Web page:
Sen. Barack Obama took time out from the campaign trail to talk to ABC News correspondent David Muir about a broad range of issues, from what to do about illegal immigration to all the talk about a Democratic presidential "dream team" ticket of him and his rival, Sen. Hillary Clinton.
Here is a transcript of the interview:
David Muir: I wanted to talk about the endorsement from La Opinion, the largest Spanish language newspaper in the U.S., the second most read newspaper in L.A., today the endorsement cited your support and Hillary Clinton's opposition to driver license, driver's licenses for illegal immigrants... And offering the endorsement. Do you think that this can be a lightning rod if you go up against the Republicans in a national election?
Barack Obama: "Well, I'm sure that the republicans will try to make immigration an issue... because they've been talking about it in political terms instead of trying to solve the problem. But I've been very clear working with John McCain and Ted Kennedy and others that we have to have a comprehensive reform package and if we are doing what we need to do to control the borders, if we are doing what we need to do in cracking down on employers who are hiring undocumented workers and undermining U.S. workers then we shouldn't have a problem with driver's licenses because we will have legal workers here in this country as opposed to illegal ones. So, I'm interested in solving the problem, not perpetuating the sort of political football that we've been seeing out here."
DM: Do you not believe that the Republicans will pounce on this issue, the fact that you support licenses for illegal immigrants?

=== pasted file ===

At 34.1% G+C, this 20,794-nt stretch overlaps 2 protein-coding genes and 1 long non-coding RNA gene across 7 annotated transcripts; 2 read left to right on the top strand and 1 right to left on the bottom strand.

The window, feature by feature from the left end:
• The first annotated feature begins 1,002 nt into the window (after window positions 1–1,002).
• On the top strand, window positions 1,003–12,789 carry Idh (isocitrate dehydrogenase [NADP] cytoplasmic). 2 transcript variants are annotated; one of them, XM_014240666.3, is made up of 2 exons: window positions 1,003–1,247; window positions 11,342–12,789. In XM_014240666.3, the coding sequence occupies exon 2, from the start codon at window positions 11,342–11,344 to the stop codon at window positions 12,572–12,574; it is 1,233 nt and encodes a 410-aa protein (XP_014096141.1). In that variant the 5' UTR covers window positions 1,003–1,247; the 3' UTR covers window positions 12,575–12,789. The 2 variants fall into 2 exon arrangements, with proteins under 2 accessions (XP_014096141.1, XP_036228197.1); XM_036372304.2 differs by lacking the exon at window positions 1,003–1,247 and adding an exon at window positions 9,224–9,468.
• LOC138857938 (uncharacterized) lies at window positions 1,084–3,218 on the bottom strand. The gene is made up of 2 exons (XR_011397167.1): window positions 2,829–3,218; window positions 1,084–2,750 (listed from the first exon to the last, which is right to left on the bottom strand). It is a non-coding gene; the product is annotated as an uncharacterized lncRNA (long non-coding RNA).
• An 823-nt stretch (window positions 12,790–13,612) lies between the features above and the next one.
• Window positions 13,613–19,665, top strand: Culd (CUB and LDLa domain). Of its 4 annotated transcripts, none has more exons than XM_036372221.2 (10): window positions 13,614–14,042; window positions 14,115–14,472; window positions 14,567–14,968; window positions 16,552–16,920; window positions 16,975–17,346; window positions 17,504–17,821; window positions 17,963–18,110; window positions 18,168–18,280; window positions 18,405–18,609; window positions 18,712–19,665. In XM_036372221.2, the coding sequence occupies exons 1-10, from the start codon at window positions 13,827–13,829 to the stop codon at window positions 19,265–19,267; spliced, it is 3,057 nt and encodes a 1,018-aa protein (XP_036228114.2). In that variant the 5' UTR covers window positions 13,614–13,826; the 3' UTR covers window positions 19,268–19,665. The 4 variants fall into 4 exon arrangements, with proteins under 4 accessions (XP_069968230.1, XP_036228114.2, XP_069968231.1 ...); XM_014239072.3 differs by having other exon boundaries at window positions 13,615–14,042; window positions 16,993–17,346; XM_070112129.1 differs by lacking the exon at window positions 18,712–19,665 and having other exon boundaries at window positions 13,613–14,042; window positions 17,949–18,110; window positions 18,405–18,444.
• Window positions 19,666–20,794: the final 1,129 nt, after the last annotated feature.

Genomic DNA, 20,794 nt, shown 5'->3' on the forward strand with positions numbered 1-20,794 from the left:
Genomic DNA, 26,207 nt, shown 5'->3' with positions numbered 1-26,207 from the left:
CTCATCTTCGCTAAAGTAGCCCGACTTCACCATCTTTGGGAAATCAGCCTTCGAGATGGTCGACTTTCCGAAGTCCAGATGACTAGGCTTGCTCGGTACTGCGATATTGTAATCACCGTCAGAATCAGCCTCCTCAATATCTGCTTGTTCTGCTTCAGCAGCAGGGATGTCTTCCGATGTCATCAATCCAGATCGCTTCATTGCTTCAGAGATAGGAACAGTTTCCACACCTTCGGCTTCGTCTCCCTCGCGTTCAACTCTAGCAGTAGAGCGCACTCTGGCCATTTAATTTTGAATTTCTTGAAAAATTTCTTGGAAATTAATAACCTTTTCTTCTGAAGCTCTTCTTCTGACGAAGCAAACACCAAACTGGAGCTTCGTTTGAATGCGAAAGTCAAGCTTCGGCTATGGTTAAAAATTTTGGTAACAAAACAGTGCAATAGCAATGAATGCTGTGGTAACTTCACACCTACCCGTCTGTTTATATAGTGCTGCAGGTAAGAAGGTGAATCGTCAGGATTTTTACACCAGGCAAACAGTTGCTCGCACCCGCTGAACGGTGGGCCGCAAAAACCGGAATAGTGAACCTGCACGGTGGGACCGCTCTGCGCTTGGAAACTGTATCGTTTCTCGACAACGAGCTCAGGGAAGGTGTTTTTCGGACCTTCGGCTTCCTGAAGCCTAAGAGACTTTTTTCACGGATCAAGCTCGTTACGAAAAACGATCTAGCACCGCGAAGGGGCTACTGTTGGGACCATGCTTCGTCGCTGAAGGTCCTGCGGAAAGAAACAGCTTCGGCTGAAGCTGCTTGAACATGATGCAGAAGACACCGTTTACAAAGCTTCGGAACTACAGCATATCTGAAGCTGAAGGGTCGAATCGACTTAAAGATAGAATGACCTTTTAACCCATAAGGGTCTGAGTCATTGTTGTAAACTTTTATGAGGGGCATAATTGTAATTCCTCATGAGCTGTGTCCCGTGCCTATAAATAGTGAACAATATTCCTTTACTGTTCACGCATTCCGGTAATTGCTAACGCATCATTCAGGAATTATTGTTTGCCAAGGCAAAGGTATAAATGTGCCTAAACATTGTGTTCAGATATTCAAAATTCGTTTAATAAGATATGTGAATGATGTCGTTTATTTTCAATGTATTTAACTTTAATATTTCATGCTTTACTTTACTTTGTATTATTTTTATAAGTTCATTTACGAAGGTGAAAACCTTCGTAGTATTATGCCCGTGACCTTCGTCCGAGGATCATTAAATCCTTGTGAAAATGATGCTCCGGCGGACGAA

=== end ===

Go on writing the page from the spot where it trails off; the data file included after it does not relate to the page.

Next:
BO: I think they will pounce on any issue that has to do with immigration... but, as I said, my position has been very similar to John McCain's, who's maybe the likely Republican nominee, and if he wants to try to parse out this one issue of driver's licenses, an issue of public safety... my response is that we have to solve the overall problem and this driver's license issue is a distraction.
DM: You mentioned Sen. Ted Kennedy out on the trail with you... He's known as the liberal legend, moveon.org has now endorsed you and today the New York Times called your economic policies more left than the Clinton administration's policies... Does that offer red meat for the Republicans that you could possibly be more left than Hillary Clinton?
BO: Well, David, I'm hearing this theme of Republicans suggesting that I'm too liberal, keep in mind that it was only last week that I was a follower of Ronald Reagan. This is the politics of the past, where folks are trying to parse out and figure out who's left and who's right. I'm interested in solving problems, that's what I think the American people are interested in, they want to get past these old ideological arguments that dominated so much of our politics over the last 20 years. They want to see problems solved -- how do we keep people in their homes, how do we make sure that they get jobs that pay a living wage, how do we make sure that everyone has healthcare, how can kids go to college. If we're focused on those issues then I think we'll do just fine. Look, we're here in Idaho, considered perhaps the reddest state in the country where the last time out you had 5,000 Democrats participating in a caucus, we had 13,000 people in an arena, just a few moments ago. So, I think it gives you an indication people are interested in looking to the future and not getting into these same old divisive arguments.
DM: Senator, I wanted to talk about women now if I could. I've been out on the campaign trail reporting in Iowa, New Hampshire, South Carolina... And I've been struck by what so many women have told me, when I've asked them about what it's like when they go behind that curtain, they have said many of them, that they are really inspired by what you have to say but when they get behind that curtain, they asked themselves as women... How could we not support or try to elect the first female president? What would you say to some of those women who feel that way as they head out on Super Tuesday?